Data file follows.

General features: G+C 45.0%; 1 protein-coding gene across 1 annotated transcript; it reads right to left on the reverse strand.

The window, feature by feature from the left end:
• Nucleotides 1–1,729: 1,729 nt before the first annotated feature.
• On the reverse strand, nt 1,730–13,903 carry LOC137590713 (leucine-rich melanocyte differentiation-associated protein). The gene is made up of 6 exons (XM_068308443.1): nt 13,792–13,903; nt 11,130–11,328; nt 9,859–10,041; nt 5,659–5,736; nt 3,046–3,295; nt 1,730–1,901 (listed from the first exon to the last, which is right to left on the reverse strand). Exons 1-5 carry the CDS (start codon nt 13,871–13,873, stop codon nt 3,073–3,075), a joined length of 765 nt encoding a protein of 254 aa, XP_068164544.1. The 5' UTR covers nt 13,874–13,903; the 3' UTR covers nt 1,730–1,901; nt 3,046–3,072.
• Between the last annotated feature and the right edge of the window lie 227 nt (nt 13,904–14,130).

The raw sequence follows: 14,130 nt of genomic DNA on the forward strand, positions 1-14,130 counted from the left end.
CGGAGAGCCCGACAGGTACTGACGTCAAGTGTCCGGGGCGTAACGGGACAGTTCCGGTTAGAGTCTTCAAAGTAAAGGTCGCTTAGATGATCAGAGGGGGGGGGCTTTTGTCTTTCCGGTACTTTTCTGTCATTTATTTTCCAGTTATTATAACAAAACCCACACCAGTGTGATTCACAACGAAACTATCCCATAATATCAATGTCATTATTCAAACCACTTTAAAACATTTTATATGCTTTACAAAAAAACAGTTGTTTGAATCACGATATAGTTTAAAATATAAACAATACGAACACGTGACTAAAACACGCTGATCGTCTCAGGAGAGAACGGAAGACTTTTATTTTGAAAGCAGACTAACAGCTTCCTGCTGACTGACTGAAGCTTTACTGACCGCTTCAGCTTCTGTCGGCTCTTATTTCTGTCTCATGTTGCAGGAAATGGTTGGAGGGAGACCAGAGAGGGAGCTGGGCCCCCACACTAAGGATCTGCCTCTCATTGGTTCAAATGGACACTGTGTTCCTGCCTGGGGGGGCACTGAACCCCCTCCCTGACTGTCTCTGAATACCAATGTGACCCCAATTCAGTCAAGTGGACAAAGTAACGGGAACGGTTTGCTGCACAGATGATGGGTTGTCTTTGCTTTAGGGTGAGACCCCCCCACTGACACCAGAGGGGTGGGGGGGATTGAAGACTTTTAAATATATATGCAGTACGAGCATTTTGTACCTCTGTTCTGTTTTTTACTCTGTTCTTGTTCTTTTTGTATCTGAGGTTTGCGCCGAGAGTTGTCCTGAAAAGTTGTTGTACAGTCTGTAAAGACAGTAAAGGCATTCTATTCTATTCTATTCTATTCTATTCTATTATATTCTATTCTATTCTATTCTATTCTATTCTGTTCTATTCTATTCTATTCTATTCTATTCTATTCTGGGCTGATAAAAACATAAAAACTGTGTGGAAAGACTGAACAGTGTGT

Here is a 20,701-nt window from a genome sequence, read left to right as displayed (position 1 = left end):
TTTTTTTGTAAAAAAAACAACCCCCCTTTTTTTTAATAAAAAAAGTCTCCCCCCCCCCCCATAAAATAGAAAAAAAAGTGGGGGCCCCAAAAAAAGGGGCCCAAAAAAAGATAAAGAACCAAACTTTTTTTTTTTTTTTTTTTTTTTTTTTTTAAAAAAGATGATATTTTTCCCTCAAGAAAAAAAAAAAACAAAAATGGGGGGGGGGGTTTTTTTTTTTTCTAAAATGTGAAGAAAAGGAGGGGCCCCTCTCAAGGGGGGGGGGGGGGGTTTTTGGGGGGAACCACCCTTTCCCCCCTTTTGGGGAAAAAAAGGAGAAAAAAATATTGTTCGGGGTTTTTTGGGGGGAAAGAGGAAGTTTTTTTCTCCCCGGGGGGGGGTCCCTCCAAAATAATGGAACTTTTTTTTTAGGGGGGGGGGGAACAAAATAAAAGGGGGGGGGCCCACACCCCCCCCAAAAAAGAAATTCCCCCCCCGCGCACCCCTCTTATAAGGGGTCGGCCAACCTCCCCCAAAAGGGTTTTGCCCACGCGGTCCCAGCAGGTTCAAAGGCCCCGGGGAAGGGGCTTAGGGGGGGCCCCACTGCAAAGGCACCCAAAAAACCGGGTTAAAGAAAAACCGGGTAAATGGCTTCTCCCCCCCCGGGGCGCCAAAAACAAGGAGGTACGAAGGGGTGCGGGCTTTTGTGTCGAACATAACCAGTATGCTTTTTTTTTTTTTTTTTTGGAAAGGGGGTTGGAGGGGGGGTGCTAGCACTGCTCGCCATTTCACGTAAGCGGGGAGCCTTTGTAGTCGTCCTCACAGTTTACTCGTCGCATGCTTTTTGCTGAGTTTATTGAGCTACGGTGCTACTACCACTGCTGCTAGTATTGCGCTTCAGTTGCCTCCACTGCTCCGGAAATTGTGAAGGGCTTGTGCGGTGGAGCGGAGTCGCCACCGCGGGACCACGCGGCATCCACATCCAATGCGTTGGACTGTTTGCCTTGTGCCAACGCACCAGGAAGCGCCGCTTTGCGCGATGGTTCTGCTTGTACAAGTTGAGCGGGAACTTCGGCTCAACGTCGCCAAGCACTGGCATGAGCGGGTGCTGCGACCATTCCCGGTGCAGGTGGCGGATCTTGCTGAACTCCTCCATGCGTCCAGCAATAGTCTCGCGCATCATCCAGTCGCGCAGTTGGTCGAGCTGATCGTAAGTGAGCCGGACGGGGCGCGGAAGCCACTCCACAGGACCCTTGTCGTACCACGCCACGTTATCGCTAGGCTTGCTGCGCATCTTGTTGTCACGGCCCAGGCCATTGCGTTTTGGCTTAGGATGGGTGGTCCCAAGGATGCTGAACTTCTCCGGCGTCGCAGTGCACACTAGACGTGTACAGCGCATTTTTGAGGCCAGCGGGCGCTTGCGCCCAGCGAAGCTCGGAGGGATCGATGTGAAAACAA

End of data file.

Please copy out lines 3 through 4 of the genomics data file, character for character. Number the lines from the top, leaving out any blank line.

• Nucleotides 1–1,729: 1,729 nt before the first annotated feature.
• On the reverse strand, nt 1,730–13,903 carry LOC137590713 (leucine-rich melanocyte differentiation-associated protein). The gene is made up of 6 exons (XM_068308443.1): nt 13,792–13,903; nt 11,130–11,328; nt 9,859–10,041; nt 5,659–5,736; nt 3,046–3,295; nt 1,730–1,901 (listed from the first exon to the last, which is right to left on the reverse strand). Exons 1-5 carry the CDS (start codon nt 13,871–13,873, stop codon nt 3,073–3,075), a joined length of 765 nt encoding a protein of 254 aa, XP_068164544.1. The 5' UTR covers nt 13,874–13,903; the 3' UTR covers nt 1,730–1,901; nt 3,046–3,072.